So I’ve read several articles lately that refer to the “Dunbar Number,” the number of people in a social network that the human brain can “handle.” Based on his observance of primate interaction and multiplying his findings by the increase capacity of the human brain Dr. Dunbar postulates that the number of “stable social relationships” a human can process is approximately 150 with a much smaller number of “core” relationships.
In the last year or so many have been looking into social networking sites like Facebook as a way to test the Dunbar Number and the results seem to support his theory. The Economist asked Caeron Marlow, the “in-house sociologist” at Facebook, to gather some stats and he found the following:
“Thus an average man—one with 120 friends—generally responds to the postings of only seven of those friends by leaving comments on the posting individual’s photos, status messages or “wall”. An average woman is slightly more sociable, responding to ten. When it comes to two-way communication such as e-mails or chats, the average man interacts with only four people and the average woman with six. Among those Facebook users with 500 friends, these numbers are somewhat higher, but not hugely so. Men leave comments for 17 friends, women for 26. Men communicate with ten, women with 16.“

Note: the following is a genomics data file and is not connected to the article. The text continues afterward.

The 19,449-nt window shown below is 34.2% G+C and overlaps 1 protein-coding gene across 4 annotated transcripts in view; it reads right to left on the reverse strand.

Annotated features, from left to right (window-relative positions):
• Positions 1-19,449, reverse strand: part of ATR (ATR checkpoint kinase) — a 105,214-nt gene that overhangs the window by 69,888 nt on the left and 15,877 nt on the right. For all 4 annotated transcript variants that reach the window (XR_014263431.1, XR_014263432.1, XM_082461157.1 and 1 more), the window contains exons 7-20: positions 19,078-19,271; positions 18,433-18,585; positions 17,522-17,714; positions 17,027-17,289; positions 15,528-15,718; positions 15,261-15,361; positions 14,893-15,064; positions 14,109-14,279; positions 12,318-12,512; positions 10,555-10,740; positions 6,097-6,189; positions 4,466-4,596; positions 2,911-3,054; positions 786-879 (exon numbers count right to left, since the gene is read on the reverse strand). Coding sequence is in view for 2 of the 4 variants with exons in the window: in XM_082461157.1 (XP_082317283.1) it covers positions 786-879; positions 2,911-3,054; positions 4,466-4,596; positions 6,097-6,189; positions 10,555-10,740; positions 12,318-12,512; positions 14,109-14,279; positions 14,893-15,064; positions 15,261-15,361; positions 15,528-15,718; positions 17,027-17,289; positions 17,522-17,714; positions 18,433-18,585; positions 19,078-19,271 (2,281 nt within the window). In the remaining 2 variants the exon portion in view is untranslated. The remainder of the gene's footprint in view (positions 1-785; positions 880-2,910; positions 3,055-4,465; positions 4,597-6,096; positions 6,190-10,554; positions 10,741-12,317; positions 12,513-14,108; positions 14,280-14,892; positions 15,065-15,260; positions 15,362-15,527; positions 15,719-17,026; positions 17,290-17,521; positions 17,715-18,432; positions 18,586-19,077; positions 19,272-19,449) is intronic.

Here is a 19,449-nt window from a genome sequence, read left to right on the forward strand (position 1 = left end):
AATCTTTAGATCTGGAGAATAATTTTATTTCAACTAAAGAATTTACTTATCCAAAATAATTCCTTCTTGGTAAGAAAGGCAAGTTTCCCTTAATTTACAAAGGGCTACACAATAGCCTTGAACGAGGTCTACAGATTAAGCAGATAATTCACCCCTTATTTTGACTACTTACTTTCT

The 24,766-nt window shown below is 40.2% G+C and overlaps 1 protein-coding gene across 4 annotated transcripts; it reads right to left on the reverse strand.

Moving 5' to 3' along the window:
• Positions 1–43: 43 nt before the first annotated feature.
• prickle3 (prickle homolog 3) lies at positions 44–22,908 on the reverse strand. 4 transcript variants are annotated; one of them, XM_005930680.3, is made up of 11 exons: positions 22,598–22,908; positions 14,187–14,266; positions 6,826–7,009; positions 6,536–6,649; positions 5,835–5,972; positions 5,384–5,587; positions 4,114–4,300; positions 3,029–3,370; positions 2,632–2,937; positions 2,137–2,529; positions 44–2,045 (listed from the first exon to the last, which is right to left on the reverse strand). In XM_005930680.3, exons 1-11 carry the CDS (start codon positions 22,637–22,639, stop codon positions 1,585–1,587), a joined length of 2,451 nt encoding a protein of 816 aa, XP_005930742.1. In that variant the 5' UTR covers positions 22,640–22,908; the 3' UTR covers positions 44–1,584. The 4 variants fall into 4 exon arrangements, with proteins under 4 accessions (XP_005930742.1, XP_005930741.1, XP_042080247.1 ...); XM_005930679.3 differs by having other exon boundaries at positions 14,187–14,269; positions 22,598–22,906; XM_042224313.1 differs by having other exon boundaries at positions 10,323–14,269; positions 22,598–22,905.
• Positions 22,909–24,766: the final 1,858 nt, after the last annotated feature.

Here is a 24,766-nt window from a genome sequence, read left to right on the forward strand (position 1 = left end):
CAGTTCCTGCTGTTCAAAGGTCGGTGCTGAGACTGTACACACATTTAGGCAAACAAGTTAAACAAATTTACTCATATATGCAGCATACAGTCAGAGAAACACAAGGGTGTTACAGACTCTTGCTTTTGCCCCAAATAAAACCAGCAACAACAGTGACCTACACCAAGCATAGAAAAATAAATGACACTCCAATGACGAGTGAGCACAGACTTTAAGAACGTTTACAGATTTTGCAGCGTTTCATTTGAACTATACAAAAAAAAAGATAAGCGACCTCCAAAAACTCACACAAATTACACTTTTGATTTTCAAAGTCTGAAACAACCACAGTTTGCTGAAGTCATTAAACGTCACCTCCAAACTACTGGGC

This makes a lot of sense to me. Those of us who use Facebook to keep up with a wide number of casual acquaintances can really only maintain relevant relationships with so many. There are just so many intricacies involved in maintaining even a casual social relationships and things you are expected to remember about ”friends“: Don’t curse when posting to the pages of my Christian friends, don’t suggest grabbing a drink at a bar with a friend who is a recovering alcoholic, don’t invite someone’s ex to be a fan of their band, and so on and so forth.
Human interaction is complicated and messy and though technology may erase some barriers for communicating with each other, it doesn’t really clean up the way we communicate or relate. Which means, though Facebook may make it easier to stay in touch with our friends, it doesn’t actually make it any easier for us to expand our group of friends. Because friendship is more than just recognizing a name and profile picture and clicking ”Accept”.